I would flip the boxes over and over again, sometimes not even reading the movie summaries, fixated on the images that were often bloody and disgusting, showing dismemberment and other outlandish ways to die from supernatural entities, either alien or possessed.

     How we were able to get a copy of Tobe Hooper’s Texas Chainsaw Massacre is still unclear, but I do remember spending a night at a friend’s house. Perhaps the parents were too tired and preoccupied to care, thank goodness for the era of the Latch Key Kids, and along with Raimi’s Evil Dead, we were set to experience a terror discovered by other children in large doublewide trailers across this nation.

     Images beamed from a large brown wooded paneled television set, we hunkered down on a thick carpet with only a glow from a large box lighting up the living room wall. With our bags of chips and cans of soda, and how can anyone forget the first time they saw Leather Face with a hammer, his first victim shaking convulsively from repeated blows to the head, with the victim’s girlfriend being caught in midair as she emerged onto the porch at the point of near escape. Only to be carried back into the house to be hung up like a piece of fresh killed cattle, still writhing, and you could almost feel the steel tip of the meat hook sliding into the back of your head, with smoke belching from a saw that was similar to what was in our own fathers’ sheds and garages.

     It was jarring to a young mind not yet prepared for such images, and I vividly remember the experience of watching the young woman running through the house to escape her captives as she was on the edge of insanity, and it seemed almost too real. It would take several more viewings, over several more years to put it all into context, to come to terms with such savagery, but surly the lesson there was to not go into houses in the middle of fuckin nowhere, especially uninvited.

     I was being exposed to something far beyond whatever it was I was experiencing in my day to day life. It was escapism that fed that festering feeling inside that would grow as the music got louder, faster, and meaner. It wasn’t Disney and there was no Sunday school.

    I first discovered Romero’s Night of the Living Dead in high school. Taking place at another video store, where a friend of mine worked, and we would watch the movie on a small television behind the counter, the strangeness of the movie itself, in vintage black and white, exotic and rare, like nobody else knew about it, seemingly apropos to everything else we were exposing ourselves to. This was around the same time in my life when I was discovering bands like Ministry and Sonic Youth, and the TV show, Twin Peaks, played weekly, filling us up with more dark strangeness, and the movies and music provided liberation from our working-class predicament.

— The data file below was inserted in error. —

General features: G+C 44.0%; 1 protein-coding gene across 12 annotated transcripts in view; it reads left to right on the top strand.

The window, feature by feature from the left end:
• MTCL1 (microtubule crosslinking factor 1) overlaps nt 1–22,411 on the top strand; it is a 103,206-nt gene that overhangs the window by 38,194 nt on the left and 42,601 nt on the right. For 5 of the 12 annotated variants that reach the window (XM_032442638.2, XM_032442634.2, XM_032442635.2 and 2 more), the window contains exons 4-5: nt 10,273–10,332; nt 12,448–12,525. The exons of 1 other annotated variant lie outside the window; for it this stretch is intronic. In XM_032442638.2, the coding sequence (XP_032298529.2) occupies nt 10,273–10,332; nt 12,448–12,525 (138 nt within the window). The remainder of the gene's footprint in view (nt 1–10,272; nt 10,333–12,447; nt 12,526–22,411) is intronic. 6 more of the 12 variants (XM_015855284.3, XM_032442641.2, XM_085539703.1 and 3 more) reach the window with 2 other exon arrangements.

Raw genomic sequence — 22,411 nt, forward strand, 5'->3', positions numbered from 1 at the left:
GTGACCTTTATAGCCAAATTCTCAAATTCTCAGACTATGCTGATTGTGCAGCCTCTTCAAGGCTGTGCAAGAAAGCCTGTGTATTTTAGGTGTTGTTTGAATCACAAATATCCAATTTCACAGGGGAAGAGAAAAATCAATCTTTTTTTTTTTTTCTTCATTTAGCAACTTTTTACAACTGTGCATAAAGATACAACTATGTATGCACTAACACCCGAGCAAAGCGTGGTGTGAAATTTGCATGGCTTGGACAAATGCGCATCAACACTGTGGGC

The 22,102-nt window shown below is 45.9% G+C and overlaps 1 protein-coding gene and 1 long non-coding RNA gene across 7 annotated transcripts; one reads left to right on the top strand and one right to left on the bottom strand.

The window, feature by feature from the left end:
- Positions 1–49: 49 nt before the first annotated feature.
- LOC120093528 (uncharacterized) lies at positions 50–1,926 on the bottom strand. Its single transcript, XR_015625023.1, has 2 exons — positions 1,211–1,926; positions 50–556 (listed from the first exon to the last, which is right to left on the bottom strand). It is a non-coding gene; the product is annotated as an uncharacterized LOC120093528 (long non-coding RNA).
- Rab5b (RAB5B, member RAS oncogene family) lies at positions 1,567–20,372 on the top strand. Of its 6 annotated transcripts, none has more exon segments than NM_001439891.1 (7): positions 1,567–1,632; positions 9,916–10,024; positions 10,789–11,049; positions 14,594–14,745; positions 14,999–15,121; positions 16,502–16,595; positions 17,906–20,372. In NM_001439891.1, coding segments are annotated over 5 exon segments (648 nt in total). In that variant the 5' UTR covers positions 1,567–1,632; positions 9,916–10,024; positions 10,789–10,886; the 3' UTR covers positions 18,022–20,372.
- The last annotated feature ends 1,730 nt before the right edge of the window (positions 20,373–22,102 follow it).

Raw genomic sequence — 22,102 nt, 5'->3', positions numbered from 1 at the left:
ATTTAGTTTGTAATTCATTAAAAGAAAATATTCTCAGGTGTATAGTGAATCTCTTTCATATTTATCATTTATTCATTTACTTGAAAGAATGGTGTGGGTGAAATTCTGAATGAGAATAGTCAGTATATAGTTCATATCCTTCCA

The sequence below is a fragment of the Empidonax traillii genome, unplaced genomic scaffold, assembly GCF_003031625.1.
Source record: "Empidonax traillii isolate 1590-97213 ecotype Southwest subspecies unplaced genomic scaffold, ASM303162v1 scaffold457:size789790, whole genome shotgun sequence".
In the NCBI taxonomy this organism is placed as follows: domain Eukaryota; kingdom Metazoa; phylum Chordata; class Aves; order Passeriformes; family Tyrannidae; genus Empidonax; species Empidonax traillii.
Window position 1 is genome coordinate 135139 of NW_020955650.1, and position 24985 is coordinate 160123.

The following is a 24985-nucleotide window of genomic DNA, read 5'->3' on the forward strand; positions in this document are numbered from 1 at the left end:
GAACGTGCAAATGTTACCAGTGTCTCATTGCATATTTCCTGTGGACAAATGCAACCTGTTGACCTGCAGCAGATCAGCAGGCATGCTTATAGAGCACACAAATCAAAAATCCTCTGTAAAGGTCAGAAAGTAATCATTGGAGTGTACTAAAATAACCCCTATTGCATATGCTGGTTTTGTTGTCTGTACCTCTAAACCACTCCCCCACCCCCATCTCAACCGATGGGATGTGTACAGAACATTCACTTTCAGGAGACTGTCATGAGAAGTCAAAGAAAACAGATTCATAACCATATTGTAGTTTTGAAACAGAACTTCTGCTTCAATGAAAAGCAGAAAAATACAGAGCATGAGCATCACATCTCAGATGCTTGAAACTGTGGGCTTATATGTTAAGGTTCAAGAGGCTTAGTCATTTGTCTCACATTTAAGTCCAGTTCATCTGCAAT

Tom Savini had released his remake of Night of the Living Dead, and I remember being one of the only few persons at the theatre, with its meager two screens and bad sound. In summer, bees sometimes made their hives in the rafters, and there was always the clinking of beer bottles rolling down to the front row, sometimes they were my bottles. In winter, the parking lot was poorly lit, mostly empty, and bitterly cold.

     I remember being impressed with the colorized gruesomeness of the remake, and I had no preconceived notions, I loved it for what it was. I could not critique it for better or for worse, but could only appreciate it for its obvious contribution on a lonely night, while eating old dried out theatre Twizzler sticks in the lobby, and talking to the girl behind the counter, who years later would become my wife.

     Life went on, and when it came time to having to write a preface for my grad dissertation, a novella, I could not escape the need to alter the story into a dark interpretation of my own experiences. A story interspersed with real life events, shaped and twisted until it was some apocalyptic dream that I must have had while on acid. Was it just me trying not to accept reality?

     Incapable of rendering life for what it was, boring and nihilistic, or so I naively thought, although years later life would prove to be all too exciting and meaningful with the birth of my daughter, and my wife’s cancer diagnosis.

     But back then, my graduate committee probably didn’t know what the fuck to do with me.

     When writing the preface, I was trying to explain to my committee why the plane fell from a sky that turned green, and why a biker stranded on the side of a highway was experiencing catastrophic changes to a once familiar land, and why there were hunters in the mountains, high on magic mushrooms, trying to get back to their families in the burning valley, while those evacuating the town migrated north under a green firmament.